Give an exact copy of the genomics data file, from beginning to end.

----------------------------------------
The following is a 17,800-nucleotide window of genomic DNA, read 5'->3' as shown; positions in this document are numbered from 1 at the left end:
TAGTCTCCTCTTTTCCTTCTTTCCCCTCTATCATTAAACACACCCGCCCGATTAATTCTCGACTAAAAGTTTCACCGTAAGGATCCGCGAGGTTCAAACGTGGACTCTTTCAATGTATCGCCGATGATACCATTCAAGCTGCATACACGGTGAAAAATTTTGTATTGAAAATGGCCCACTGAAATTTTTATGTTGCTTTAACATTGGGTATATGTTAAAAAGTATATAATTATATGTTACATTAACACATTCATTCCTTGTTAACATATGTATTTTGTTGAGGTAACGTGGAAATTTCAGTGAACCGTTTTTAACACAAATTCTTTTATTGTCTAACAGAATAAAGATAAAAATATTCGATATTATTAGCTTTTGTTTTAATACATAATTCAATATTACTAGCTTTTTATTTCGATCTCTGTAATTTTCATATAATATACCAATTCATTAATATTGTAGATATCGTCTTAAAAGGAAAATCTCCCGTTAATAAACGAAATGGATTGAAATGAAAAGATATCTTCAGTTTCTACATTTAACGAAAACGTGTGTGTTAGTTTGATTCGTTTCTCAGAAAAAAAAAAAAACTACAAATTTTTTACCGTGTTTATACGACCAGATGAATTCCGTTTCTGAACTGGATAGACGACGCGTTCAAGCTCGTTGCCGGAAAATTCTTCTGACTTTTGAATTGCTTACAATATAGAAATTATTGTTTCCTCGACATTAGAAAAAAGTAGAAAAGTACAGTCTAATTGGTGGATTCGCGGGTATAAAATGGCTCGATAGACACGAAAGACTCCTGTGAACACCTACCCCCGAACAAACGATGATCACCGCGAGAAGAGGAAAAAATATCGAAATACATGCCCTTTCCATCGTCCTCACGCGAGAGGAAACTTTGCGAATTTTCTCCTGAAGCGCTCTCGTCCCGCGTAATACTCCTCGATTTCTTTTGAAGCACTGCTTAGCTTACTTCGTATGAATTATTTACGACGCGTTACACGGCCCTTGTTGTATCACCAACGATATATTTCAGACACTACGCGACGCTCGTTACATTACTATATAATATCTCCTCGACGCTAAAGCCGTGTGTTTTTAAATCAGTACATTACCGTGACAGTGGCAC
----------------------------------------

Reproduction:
The following is a 17,800-nucleotide window of genomic DNA, read 5'->3' as shown; positions in this document are numbered from 1 at the left end:
TAGTCTCCTCTTTTCCTTCTTTCCCCTCTATCATTAAACACACCCGCCCGATTAATTCTCGACTAAAAGTTTCACCGTAAGGATCCGCGAGGTTCAAACGTGGACTCTTTCAATGTATCGCCGATGATACCATTCAAGCTGCATACACGGTGAAAAATTTTGTATTGAAAATGGCCCACTGAAATTTTTATGTTGCTTTAACATTGGGTATATGTTAAAAAGTATATAATTATATGTTACATTAACACATTCATTCCTTGTTAACATATGTATTTTGTTGAGGTAACGTGGAAATTTCAGTGAACCGTTTTTAACACAAATTCTTTTATTGTCTAACAGAATAAAGATAAAAATATTCGATATTATTAGCTTTTGTTTTAATACATAATTCAATATTACTAGCTTTTTATTTCGATCTCTGTAATTTTCATATAATATACCAATTCATTAATATTGTAGATATCGTCTTAAAAGGAAAATCTCCCGTTAATAAACGAAATGGATTGAAATGAAAAGATATCTTCAGTTTCTACATTTAACGAAAACGTGTGTGTTAGTTTGATTCGTTTCTCAGAAAAAAAAAAAAACTACAAATTTTTTACCGTGTTTATACGACCAGATGAATTCCGTTTCTGAACTGGATAGACGACGCGTTCAAGCTCGTTGCCGGAAAATTCTTCTGACTTTTGAATTGCTTACAATATAGAAATTATTGTTTCCTCGACATTAGAAAAAAGTAGAAAAGTACAGTCTAATTGGTGGATTCGCGGGTATAAAATGGCTCGATAGACACGAAAGACTCCTGTGAACACCTACCCCCGAACAAACGATGATCACCGCGAGAAGAGGAAAAAATATCGAAATACATGCCCTTTCCATCGTCCTCACGCGAGAGGAAACTTTGCGAATTTTCTCCTGAAGCGCTCTCGTCCCGCGTAATACTCCTCGATTTCTTTTGAAGCACTGCTTAGCTTACTTCGTATGAATTATTTACGACGCGTTACACGGCCCTTGTTGTATCACCAACGATATATTTCAGACACTACGCGACGCTCGTTACATTACTATATAATATCTCCTCGACGCTAAAGCCGTGTGTTTTTAAATCAGTACATTACCGTGACAGTGGCAC